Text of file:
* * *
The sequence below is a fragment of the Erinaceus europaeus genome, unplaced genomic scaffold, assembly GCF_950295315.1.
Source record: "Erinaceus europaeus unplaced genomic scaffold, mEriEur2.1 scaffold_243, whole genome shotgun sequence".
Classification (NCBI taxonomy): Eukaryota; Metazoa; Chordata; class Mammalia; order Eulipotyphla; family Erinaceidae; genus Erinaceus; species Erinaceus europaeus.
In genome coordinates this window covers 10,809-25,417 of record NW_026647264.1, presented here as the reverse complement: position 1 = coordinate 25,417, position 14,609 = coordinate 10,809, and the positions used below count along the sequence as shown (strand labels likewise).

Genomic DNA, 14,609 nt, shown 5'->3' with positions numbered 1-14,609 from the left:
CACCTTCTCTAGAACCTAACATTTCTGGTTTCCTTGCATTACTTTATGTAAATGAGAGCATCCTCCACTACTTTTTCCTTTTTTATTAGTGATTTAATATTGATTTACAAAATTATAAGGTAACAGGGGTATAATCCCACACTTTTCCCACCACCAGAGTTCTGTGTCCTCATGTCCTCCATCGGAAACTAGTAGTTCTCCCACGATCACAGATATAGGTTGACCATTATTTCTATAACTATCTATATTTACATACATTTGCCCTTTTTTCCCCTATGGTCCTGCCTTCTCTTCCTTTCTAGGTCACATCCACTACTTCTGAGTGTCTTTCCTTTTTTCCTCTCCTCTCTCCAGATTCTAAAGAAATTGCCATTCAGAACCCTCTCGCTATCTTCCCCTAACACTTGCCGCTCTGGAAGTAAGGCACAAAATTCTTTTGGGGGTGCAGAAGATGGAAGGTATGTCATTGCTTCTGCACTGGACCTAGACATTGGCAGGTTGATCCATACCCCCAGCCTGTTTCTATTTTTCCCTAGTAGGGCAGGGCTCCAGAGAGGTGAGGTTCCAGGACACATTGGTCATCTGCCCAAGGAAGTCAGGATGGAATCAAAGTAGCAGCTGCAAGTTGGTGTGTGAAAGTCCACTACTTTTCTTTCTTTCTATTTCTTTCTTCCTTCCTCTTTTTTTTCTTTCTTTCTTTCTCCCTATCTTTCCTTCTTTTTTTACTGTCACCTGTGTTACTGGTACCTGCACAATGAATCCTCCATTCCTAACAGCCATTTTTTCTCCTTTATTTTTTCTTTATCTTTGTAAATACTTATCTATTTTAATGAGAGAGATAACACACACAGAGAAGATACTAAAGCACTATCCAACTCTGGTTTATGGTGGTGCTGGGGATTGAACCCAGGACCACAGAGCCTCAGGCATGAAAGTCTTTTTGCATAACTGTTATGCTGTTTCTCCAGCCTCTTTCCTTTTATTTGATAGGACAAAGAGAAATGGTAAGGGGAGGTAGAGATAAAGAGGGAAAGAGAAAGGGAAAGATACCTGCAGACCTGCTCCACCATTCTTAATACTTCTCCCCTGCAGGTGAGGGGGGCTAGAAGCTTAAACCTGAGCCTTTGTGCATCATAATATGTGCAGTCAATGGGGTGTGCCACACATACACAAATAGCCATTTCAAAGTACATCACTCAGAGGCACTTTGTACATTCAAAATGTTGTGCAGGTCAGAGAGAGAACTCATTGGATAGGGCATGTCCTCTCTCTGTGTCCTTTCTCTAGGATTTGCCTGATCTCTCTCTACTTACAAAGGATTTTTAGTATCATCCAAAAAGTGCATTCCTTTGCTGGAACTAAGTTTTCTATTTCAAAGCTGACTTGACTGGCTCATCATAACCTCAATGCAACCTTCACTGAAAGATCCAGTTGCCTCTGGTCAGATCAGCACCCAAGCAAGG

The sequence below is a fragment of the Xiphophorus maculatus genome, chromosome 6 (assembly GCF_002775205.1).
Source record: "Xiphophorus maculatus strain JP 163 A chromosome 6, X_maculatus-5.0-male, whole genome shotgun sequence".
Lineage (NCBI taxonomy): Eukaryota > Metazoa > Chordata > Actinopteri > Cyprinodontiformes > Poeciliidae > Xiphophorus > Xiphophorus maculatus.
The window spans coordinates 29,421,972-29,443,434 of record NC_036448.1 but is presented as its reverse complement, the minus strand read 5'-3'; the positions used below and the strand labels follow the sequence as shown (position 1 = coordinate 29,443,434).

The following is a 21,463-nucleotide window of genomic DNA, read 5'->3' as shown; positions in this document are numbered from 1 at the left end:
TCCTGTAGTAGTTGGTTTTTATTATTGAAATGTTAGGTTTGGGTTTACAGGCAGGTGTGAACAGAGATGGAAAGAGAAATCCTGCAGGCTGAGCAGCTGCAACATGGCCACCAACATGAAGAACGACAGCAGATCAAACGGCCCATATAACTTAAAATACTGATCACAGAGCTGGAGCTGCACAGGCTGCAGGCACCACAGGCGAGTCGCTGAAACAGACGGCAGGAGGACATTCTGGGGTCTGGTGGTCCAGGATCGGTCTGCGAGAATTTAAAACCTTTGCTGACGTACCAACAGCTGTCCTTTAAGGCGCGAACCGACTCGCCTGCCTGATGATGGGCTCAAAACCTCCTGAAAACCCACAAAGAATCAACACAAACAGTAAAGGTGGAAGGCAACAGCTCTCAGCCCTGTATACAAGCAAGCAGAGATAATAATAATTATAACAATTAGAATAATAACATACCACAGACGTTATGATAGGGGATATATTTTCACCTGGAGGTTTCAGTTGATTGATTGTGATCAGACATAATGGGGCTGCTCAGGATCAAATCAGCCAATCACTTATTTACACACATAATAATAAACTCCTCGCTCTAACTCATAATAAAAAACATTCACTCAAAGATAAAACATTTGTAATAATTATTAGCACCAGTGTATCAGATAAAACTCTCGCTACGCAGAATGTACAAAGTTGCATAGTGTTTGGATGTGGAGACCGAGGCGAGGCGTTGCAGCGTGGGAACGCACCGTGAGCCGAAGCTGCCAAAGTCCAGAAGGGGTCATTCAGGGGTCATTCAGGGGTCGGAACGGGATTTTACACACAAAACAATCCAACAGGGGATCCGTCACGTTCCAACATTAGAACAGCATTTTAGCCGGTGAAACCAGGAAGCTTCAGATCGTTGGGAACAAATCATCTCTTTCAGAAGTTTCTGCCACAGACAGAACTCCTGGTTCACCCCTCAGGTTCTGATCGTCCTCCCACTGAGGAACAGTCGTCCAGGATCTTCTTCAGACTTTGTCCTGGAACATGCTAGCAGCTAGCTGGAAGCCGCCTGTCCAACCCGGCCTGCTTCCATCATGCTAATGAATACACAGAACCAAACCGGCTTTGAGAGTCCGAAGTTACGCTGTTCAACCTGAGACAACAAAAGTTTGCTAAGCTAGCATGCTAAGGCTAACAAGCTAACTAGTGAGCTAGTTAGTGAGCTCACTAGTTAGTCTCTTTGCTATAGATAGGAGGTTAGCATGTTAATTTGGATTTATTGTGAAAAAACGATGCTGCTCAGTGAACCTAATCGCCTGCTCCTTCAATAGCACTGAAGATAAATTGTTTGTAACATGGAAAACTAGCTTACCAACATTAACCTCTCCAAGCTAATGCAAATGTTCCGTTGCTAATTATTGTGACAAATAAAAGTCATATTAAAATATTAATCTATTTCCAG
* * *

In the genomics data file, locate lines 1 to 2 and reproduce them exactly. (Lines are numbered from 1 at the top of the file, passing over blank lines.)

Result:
The sequence below is a fragment of the Erinaceus europaeus genome, unplaced genomic scaffold, assembly GCF_950295315.1.
Source record: "Erinaceus europaeus unplaced genomic scaffold, mEriEur2.1 scaffold_243, whole genome shotgun sequence".